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‘I’ve always said that there are no bad troops, only bad commanders.  During the past 5 months, there have been 3 car bombs in Narathiwat.  The provincial police commander must take responsibility.  Between 2005 and 2008, the situation was under control, but why it is not now?  Police commanders cannot stay aloof.  They have to stay on the ground, cordoning off areas, attacking and going in.  From now on, I will follow this up myself,’ said Pol Gen Adul Sangsingkaew, Deputy Police Chief in charge of handling the unrest in the Southern border areas. 

He was speaking on 13 Mar 2011 at a police meeting on a recent car bomb which exploded at police quarters in Narathiwat’s Si Sakhon District.

‘Under the current situation, the number of actors [insurgents] has decreased, but it will get more violent.  The Southern Border Provinces Police Operations Centre must cut out car bombings.  It must keep an eye on second-hand car sales grounds, garages that do conversions, and sources of gun powder, and cut the cycle.  [You] cannot cut it by staying idle.  The superior officers just don’t do it.  Praying cannot solve the problem.  The SBPPOC has to make a move to get rid of car bombs,’ Pol Gen Adul said.

Pol Maj Gen Chaithat Inthanujit was immediately relieved of his post as Commander of Narathiwat Provincial Police after the car bomb went off at the Si Sakhon police quarters on 7 March this year.

On 25 Oct 2010, marking the 6th anniversary of the Tak Bai massacre, insurgents planted at least 26 landmines in rubber plantations in the three southern border provinces, and 17 of them went off, mutilating 16 officers and local people.

‘It is not difficult to make this kind of landmine.  Each one costs less than 30 baht.  Just buy a PVC pipe, close one end, stuff in gunpowder, install a switch like a light bulb switch, and plant it.  When it’s stepped on, it goes off.  It’s very simple.  The question is why it cannot be prevented,’ a former police officer who used to work on bombings in the south told Isra News.

He said that these landmines were all made from locally available materials, whose sources should not be hard to track.

‘The PVC pipes which the insurgents have used are of the same type and brand, meaning that they must have bought them in big lots and cut them into smaller pieces.  We should be able to check where they bought them from.  How many big local shops selling construction materials are there, and which one has sold or ordered a lot of these pipes?  I’ve told [the police] over and over about this, but no one has done anything,’ he said.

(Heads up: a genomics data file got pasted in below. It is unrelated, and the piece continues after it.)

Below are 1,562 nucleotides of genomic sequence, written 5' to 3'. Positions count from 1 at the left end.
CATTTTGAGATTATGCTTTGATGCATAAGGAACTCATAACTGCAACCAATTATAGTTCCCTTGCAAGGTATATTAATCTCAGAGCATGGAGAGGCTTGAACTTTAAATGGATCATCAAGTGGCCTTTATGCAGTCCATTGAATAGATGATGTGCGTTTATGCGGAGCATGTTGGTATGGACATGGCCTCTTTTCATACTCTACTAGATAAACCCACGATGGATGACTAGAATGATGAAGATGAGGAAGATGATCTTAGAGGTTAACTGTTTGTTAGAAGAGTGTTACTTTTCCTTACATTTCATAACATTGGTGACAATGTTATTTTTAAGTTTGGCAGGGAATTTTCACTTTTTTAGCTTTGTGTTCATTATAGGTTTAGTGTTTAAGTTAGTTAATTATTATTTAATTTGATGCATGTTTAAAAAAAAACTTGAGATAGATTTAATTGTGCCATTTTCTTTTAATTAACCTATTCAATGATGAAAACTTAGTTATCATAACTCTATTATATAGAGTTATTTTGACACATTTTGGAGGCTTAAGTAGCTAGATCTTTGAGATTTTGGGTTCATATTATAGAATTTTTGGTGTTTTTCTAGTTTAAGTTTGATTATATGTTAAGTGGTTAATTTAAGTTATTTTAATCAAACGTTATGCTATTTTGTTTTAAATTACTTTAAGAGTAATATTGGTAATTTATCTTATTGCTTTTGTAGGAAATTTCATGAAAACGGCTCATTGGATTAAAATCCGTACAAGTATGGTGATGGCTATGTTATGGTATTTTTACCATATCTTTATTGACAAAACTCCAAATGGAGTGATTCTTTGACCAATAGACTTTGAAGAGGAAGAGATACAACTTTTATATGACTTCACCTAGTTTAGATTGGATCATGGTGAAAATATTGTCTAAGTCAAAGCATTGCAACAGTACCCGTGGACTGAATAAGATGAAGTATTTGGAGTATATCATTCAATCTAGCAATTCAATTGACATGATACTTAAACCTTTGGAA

It seems that what so angered the Deputy Police Chief about the car bomb is the same problem which has persisted in the landmine case.

Less than three months into 2011, there have been three car bombs: on 7 Mar, at the police living quarters at Si Sakhon Police Station, Narathiwat, claiming no injuries but damaging dozens of cars; on 19 Feb, in an area of karaoke shops in downtown Narathiwat, injuring 19; and on 13 Feb, in a business area in Yala town, injuring 18 and burning down over 10 old wooden row houses.

On 21 Feb, a motorcycle bomb was detonated near a department store in downtown Yala, about 300 meters from where the car bomb exploded on 13 Feb, killing one and injuring 14.

On 29 Dec last year, a car bomb exploded in front of the Highway Authority Office in Bacho District, Narathiwat, 150 metres from the district police station, injuring 4.

On 1 Jan this year, a bomb went off at Paluru Subdistrict, Su-ngai Padi District, Narathiwat, killing a bomb disposal officer from the Border Patrol Police and a local policeman, and injuring 9 village defence volunteers and local people.

During the 7 years of the southern unrest, there have been 24 car bombs, mostly in Narathiwat, which has had 16, according to the police’s Bomb Data Centre.

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